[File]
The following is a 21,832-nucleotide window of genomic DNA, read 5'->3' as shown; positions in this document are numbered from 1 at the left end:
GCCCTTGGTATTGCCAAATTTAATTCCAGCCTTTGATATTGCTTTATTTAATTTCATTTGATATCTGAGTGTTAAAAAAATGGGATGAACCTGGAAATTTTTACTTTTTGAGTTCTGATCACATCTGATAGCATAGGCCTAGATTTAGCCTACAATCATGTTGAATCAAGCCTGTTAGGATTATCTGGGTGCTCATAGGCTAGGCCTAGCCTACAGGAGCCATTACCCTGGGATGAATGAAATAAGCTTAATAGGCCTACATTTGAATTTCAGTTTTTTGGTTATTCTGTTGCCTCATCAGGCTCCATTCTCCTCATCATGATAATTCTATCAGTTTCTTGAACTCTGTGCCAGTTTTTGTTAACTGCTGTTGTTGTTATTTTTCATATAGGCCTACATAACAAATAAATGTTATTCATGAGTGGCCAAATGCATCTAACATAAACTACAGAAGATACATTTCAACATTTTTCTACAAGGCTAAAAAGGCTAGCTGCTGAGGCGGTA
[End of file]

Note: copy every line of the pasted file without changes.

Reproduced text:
The following is a 21,832-nucleotide window of genomic DNA, read 5'->3' as shown; positions in this document are numbered from 1 at the left end:
GCCCTTGGTATTGCCAAATTTAATTCCAGCCTTTGATATTGCTTTATTTAATTTCATTTGATATCTGAGTGTTAAAAAAATGGGATGAACCTGGAAATTTTTACTTTTTGAGTTCTGATCACATCTGATAGCATAGGCCTAGATTTAGCCTACAATCATGTTGAATCAAGCCTGTTAGGATTATCTGGGTGCTCATAGGCTAGGCCTAGCCTACAGGAGCCATTACCCTGGGATGAATGAAATAAGCTTAATAGGCCTACATTTGAATTTCAGTTTTTTGGTTATTCTGTTGCCTCATCAGGCTCCATTCTCCTCATCATGATAATTCTATCAGTTTCTTGAACTCTGTGCCAGTTTTTGTTAACTGCTGTTGTTGTTATTTTTCATATAGGCCTACATAACAAATAAATGTTATTCATGAGTGGCCAAATGCATCTAACATAAACTACAGAAGATACATTTCAACATTTTTCTACAAGGCTAAAAAGGCTAGCTGCTGAGGCGGTA